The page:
View Full Version : IRS at the track....

07-30-2003, 10:10 PM
Sorry for all the questions, but just trying to learn a thing or two...
Anybody have a 600+ RWHP car that has IRS and take it to the track on a regular basis? I'm just wondering if I should be concerned about doing damage to the rearend or half shafts on hard launchs while running slicks. I have 4.30 FMS gear in my '01 Cobra with '03 half shafts. '03 half shafts are supposed to be better, but are they strong enough for that much power?


07-31-2003, 01:29 AM
Nitrous Pete pushed the IRS to it's limit I'm sure with over 700 rwhp in an '03 cobra. I believe he ran slicks. I think the IRS will hold up, but the tranny won't. Your best bet is to apply smooth, steady power, or ease into the throttle. A high rpm launch is going to put a lot of stress on the driveline, and you'll break something. A smooth lauch and steadily rolling into the throttle, I believe you'll be fine. I'd discourage a powershift at the power level. Nitrous Pete's IRS held up with some insane power levels, but the use of an automatic trans with a loose converter, and smooth driving kept everything together, and rewarded him with a 9 second Et.

07-31-2003, 01:35 AM
Not to burst your bubble, but most heavy duty quarter mile guys spent a lot of money beefing up the IRS just to throw it out and go solid axle. To many weak points in the IRS, plus I beleive the IRS has more parasitic loss than a solid axle.

I would be concerned about putting that much power through the IRS and subjecting it to the heavy launching required for quick 1/4 mile times. If you do it, beef it up first and be prepared to yank it apart and inspect the parts frequently.

The new half shafts will help, but then other parts become the weak link (See this thread from FordPower.net (http://www.fordpower.net/forums/showthread.php?t=28719)).

07-31-2003, 08:10 AM
Joe Lynch's website is an excellent resource for IRS drag racing. He's had a lot of parts fail that I'd never even heard of. IIRC, he switched to live axle recently.


Lightning Bob
07-31-2003, 09:56 AM

I have a 99 Cobra with 4:10's, Nitto DR's and a Paxton Novi 100 putting down about 460 to the wheels. I broke one halfshaft prior to installation of the blower, and have been lucky since. I do not drag race this car regularly though, only a few times a year.

Your IRS may hold up for a while but is not preferred for drag racing. If you look at Joe Lynch's website, you will see why.

Several of the 03 Cobra's broke halfshafts at last weekends Mod Motor Shootout. Another actually broke his driveshaft. Never saw a driveshaft go before the halfshafts on an IRS Mustang before.

In spite of the fact that numerous people half already broken 2003 halfshafts, I still plan to upgrade my Cobra to them shortly, as they are much better than the 99's I currently have and I'm not ready to ditch the IRS just yet.


Nitrous Pete sold the car, and I heard that the new owner has since blown the engine.

07-31-2003, 11:05 AM
Swap to the straight axle with the power you plan to put down.


07-31-2003, 03:01 PM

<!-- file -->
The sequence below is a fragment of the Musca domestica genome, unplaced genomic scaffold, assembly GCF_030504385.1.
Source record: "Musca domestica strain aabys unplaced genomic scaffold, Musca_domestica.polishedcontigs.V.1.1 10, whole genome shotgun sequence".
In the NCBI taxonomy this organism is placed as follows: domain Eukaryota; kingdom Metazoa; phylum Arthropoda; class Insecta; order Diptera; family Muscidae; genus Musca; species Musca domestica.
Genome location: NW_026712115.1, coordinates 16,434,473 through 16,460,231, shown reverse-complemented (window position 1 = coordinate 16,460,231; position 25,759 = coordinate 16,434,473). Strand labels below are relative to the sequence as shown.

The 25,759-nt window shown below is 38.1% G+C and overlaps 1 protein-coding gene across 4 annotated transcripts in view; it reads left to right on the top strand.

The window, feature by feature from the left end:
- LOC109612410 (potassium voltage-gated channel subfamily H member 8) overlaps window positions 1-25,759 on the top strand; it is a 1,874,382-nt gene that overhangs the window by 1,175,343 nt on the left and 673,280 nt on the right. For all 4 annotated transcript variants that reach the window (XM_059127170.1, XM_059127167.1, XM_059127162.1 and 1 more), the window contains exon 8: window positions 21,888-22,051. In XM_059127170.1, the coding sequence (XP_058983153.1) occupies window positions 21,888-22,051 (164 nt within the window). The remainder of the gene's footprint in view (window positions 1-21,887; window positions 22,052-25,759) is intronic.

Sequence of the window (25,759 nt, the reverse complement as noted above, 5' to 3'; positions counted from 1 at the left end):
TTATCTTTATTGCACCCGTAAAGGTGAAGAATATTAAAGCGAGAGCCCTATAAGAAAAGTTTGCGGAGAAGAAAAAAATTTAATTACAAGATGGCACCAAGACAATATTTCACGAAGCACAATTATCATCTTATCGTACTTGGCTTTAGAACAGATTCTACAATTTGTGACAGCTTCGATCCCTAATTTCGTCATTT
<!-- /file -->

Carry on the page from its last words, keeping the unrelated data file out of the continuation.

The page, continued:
Originally posted by Lightning Bob


Nitrous Pete sold the car, and I heard that the new owner has since blown the engine.

Yeah, I know Pete sold the cobra, but the new owner did not blow the engine. I read something about the KB Blower going down though. I guess the blower gave out and gave him a scare, but the engine compression checked good as well as the leakdown test. That's just what I've heard. I saw the video on SVTPERFORMANCE of the 12.9 @91mph run where supposedly the failure took place. BTW, I hope this doesn't sound harsh, because it's not meant to. :thumbsup:

Anyway, I wasn't suggesting earlier that the IRS will be ideal for the strip, but I think it would hold up to smooth power applications and low rpm launches. The slicks should help prevent wheel hop. But, there is a lot of other stuff that would need to be done to maximize the IRS's capability. If you drag race frequently, I'd ditch the IRS right away if I had that kind of power.

07-31-2003, 03:58 PM
That kind of power and the IRS are great for open track or road racing, but risky for drags.


08-06-2003, 01:13 AM
Has anyone here gone through the IRS to straight axle rear end swap? If so, who did the swap for you and how much did it cost?


08-06-2003, 10:41 AM
I did not do it for my car, but I was an anti-mechanic helping a friend with his. :D Luckily his future wife had a 2002 GT and we just swapped the IRS unit with the solid from that car so any cost he wanted to incur went into upgrades for the new stick. You can check around the boards and might find some GT owner wanting an IRS and you guys can swap plus some cash to you.

As for paying someone to do it, it may get expensive labor-wise. It took us a weekend + plus a few nights (not full days, maybe 8-9 hours total) to get it all swapped in. This is without a lift and having to take out the odds and ends with it (ABS cables, disconn. brake lines, etc.) as well as learning and reading everything as we went along. Its fairly simple if you're mechanicaly inclined. 6 bolts to remove the IRS from the body, and maybe 4-8 for a solid and all the odds and ends. :)

08-10-2003, 11:34 PM
Does anybody know if a '96-'98 cobra rearend will work in my '01 Cobra?


08-10-2003, 11:45 PM
96-98 rear ends are 3/4" shorter in length than 99+ housings. You'd have to use the dreaded "spacer" to keep from rubbing inside (?), or a rim with a different backspacing, but you can make it work. :thumbsup:

Edit: Oh yeah, your drive shaft will need to be longer (1") for the solid vs. the IRS.

08-10-2003, 11:59 PM
Like Scott said, your best bet is to find a 99+ Solid Axle car to swap with.. This will give you all the parts you need for the swap and you won't have to buy wheel spacers to make up for the difference in the length of the 96-98 Cars..